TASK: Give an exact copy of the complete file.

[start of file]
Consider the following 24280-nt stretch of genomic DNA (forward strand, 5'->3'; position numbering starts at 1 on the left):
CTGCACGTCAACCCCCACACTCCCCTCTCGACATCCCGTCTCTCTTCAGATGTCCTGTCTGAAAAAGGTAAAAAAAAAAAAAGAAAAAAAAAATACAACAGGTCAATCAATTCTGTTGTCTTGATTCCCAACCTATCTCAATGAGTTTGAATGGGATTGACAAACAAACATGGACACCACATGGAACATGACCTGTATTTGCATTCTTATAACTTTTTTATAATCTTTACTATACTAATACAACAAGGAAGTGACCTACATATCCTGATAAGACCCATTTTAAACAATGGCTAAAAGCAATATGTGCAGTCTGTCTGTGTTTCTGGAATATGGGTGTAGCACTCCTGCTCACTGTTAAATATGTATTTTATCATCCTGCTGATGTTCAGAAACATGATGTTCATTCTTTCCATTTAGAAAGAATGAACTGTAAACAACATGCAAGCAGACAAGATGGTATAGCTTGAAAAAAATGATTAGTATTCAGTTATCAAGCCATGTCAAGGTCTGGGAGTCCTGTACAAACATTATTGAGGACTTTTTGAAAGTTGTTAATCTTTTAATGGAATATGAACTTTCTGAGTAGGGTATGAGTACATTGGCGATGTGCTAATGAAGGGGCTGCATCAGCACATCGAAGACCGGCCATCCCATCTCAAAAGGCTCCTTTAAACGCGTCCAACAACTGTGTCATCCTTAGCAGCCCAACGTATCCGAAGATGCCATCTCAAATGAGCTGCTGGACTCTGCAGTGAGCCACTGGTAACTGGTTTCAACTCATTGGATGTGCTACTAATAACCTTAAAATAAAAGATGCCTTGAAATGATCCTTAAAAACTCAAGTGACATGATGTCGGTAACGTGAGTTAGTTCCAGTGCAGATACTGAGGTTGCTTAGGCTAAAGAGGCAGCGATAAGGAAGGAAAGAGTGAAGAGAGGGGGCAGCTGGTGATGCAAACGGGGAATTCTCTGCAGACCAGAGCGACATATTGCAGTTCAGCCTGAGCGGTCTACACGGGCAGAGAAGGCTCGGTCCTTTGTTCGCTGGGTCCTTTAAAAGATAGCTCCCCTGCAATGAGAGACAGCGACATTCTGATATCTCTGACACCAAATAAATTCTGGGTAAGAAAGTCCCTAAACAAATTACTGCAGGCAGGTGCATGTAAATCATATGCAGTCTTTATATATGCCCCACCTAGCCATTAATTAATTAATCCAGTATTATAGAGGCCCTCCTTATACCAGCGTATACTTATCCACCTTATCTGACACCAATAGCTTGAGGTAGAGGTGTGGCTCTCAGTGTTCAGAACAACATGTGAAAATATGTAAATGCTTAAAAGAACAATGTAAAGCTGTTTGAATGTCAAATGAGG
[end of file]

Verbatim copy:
Consider the following 24280-nt stretch of genomic DNA (forward strand, 5'->3'; position numbering starts at 1 on the left):
CTGCACGTCAACCCCCACACTCCCCTCTCGACATCCCGTCTCTCTTCAGATGTCCTGTCTGAAAAAGGTAAAAAAAAAAAAAGAAAAAAAAAATACAACAGGTCAATCAATTCTGTTGTCTTGATTCCCAACCTATCTCAATGAGTTTGAATGGGATTGACAAACAAACATGGACACCACATGGAACATGACCTGTATTTGCATTCTTATAACTTTTTTATAATCTTTACTATACTAATACAACAAGGAAGTGACCTACATATCCTGATAAGACCCATTTTAAACAATGGCTAAAAGCAATATGTGCAGTCTGTCTGTGTTTCTGGAATATGGGTGTAGCACTCCTGCTCACTGTTAAATATGTATTTTATCATCCTGCTGATGTTCAGAAACATGATGTTCATTCTTTCCATTTAGAAAGAATGAACTGTAAACAACATGCAAGCAGACAAGATGGTATAGCTTGAAAAAAATGATTAGTATTCAGTTATCAAGCCATGTCAAGGTCTGGGAGTCCTGTACAAACATTATTGAGGACTTTTTGAAAGTTGTTAATCTTTTAATGGAATATGAACTTTCTGAGTAGGGTATGAGTACATTGGCGATGTGCTAATGAAGGGGCTGCATCAGCACATCGAAGACCGGCCATCCCATCTCAAAAGGCTCCTTTAAACGCGTCCAACAACTGTGTCATCCTTAGCAGCCCAACGTATCCGAAGATGCCATCTCAAATGAGCTGCTGGACTCTGCAGTGAGCCACTGGTAACTGGTTTCAACTCATTGGATGTGCTACTAATAACCTTAAAATAAAAGATGCCTTGAAATGATCCTTAAAAACTCAAGTGACATGATGTCGGTAACGTGAGTTAGTTCCAGTGCAGATACTGAGGTTGCTTAGGCTAAAGAGGCAGCGATAAGGAAGGAAAGAGTGAAGAGAGGGGGCAGCTGGTGATGCAAACGGGGAATTCTCTGCAGACCAGAGCGACATATTGCAGTTCAGCCTGAGCGGTCTACACGGGCAGAGAAGGCTCGGTCCTTTGTTCGCTGGGTCCTTTAAAAGATAGCTCCCCTGCAATGAGAGACAGCGACATTCTGATATCTCTGACACCAAATAAATTCTGGGTAAGAAAGTCCCTAAACAAATTACTGCAGGCAGGTGCATGTAAATCATATGCAGTCTTTATATATGCCCCACCTAGCCATTAATTAATTAATCCAGTATTATAGAGGCCCTCCTTATACCAGCGTATACTTATCCACCTTATCTGACACCAATAGCTTGAGGTAGAGGTGTGGCTCTCAGTGTTCAGAACAACATGTGAAAATATGTAAATGCTTAAAAGAACAATGTAAAGCTGTTTGAATGTCAAATGAGG